97.4 % of the water on Earth is salty, making fresh water resource management the ultimate challenge for humanity. As such, the impact of a low-cost desalination technology would dwarf that of any other scientific accomplishment in the long run. Freezing/melting (FM) and clathrate desalination are potentially low cost solutions, but brine adhesion to ice crystals is an unresolved technological barrier. This project demonstrates a novel method for improving FM desalination economics by encasing ice crystals in hydrophobic clathrate shells to expel surface brine. Clathrate shell coating tests were conducted using a surrogate clathrate former and a hydrophobic nano-scale promoter at -3°C on ice tablets and crystals soaked in a 70,000ppm NaCl solution. Tests using ice tablets confirmed clathrate shell formation using water from the brine layer. Changes in surface characteristics during clathrate shell formation, recorded using a 1000X microscope, showed the promoter speeded up the clathrate formation by 200%. Processing the hydrophobic treated ice crystals using a prototype centrifugal filter shed >95% of the surface brine. A bench-scale conical centrifugal filter further demonstrated the feasibility of scale-up operations for continuous clathrate assisted brine removal. Additionally, the chemicals used in clathrate-assisted FM desalination are safe, low-cost, and reusable. Reportedly, FM desalination costs $0.34/m3 and clathrate desalination costs $0.43-$0.63/m3. Clathrate-assisted FM desalination removes >95% of the adhered brine and uses <1% of the chemicals required by clathrate desalination, therefore producing higher purity water at lower costs (circa $0.25/m3) compared to the gold standard of $0.75/m3 by reverse osmosis for seawater desalination.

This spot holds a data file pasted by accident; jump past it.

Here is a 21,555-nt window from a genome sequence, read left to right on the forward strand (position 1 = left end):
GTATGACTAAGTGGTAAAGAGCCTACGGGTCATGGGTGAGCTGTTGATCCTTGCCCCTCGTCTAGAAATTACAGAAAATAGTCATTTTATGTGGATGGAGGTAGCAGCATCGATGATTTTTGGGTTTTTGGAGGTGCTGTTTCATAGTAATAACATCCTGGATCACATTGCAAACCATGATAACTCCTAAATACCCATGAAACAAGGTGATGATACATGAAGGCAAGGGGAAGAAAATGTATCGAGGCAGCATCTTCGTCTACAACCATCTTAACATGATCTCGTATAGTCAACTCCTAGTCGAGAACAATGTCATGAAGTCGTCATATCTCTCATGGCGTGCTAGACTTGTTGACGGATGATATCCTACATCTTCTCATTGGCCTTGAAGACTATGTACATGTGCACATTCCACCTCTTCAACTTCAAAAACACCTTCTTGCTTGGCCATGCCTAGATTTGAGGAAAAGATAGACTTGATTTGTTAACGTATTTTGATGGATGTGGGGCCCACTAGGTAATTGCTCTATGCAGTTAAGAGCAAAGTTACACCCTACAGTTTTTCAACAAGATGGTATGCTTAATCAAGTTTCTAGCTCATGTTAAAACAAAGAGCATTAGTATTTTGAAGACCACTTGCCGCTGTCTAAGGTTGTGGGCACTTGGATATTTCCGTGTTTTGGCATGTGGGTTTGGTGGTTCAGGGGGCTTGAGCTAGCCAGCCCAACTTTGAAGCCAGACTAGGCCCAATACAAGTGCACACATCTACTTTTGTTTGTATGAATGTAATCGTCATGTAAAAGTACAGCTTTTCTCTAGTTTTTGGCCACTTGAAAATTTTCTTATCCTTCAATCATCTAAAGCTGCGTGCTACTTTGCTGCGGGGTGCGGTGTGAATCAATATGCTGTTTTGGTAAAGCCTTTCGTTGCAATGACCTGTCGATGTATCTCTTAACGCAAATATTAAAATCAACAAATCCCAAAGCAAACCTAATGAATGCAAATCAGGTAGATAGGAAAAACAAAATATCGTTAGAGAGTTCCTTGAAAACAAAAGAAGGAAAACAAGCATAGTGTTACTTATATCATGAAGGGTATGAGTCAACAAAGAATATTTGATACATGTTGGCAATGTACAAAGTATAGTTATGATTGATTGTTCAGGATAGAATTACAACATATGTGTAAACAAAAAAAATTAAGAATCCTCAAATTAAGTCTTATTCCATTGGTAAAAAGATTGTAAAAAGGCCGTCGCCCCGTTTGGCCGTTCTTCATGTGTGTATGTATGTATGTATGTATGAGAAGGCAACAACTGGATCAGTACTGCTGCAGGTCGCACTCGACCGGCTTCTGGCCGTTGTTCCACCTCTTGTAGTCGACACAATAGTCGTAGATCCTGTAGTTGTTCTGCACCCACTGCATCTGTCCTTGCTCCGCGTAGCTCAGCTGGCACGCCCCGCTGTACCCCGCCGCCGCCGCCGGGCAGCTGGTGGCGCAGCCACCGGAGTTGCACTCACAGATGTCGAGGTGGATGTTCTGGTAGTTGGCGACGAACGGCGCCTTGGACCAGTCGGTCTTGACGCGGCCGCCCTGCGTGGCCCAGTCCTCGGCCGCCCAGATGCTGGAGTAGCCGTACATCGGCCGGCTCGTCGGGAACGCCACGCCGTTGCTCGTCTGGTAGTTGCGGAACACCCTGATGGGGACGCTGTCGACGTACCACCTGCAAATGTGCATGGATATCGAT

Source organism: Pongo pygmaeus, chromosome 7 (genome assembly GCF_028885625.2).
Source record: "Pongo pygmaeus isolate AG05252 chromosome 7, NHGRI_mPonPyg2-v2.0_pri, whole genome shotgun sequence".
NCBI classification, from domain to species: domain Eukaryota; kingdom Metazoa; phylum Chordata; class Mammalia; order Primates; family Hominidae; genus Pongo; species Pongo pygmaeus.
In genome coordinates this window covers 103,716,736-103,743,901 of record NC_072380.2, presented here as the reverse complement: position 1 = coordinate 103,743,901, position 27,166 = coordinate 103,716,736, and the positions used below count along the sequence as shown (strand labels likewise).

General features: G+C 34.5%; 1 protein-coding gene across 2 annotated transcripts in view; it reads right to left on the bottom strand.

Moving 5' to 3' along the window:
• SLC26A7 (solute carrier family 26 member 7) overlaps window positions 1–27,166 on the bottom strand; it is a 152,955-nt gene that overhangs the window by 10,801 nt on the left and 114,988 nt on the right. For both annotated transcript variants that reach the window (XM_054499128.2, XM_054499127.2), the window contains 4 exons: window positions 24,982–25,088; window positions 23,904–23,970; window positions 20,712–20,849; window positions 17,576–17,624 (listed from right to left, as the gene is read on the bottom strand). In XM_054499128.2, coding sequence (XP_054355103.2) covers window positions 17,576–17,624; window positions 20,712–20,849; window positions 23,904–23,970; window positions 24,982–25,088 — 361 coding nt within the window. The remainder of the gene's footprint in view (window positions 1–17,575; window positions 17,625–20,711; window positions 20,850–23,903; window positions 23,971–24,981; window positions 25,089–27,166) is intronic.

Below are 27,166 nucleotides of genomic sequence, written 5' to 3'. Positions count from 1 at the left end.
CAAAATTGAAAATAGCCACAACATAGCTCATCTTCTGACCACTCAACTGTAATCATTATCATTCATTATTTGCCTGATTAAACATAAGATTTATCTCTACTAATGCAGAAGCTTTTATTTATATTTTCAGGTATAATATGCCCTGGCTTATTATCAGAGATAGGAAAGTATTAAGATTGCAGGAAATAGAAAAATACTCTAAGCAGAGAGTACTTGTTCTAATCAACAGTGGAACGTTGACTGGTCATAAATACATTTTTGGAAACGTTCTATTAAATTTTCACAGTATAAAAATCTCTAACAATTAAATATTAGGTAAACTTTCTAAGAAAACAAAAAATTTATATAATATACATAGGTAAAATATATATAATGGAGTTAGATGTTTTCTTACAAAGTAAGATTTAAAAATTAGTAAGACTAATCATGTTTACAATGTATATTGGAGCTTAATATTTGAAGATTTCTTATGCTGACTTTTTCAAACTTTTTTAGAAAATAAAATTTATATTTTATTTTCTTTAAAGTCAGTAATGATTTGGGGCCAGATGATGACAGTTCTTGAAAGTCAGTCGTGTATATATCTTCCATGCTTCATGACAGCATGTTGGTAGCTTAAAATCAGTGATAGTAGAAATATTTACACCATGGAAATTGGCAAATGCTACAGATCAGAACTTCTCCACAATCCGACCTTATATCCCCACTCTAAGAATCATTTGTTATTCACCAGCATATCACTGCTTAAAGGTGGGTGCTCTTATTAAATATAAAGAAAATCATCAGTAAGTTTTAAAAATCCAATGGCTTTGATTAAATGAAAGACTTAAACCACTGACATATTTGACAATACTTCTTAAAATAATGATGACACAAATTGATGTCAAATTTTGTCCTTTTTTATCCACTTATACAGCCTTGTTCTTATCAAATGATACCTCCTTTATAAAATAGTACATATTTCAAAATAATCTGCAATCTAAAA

King Abdul-Aziz &
his Companions Foundation for Giftedness and Creativity: First Award of $1,000
Patent and Trademark Office Society: First Award of $3,000
Third Award of $1,000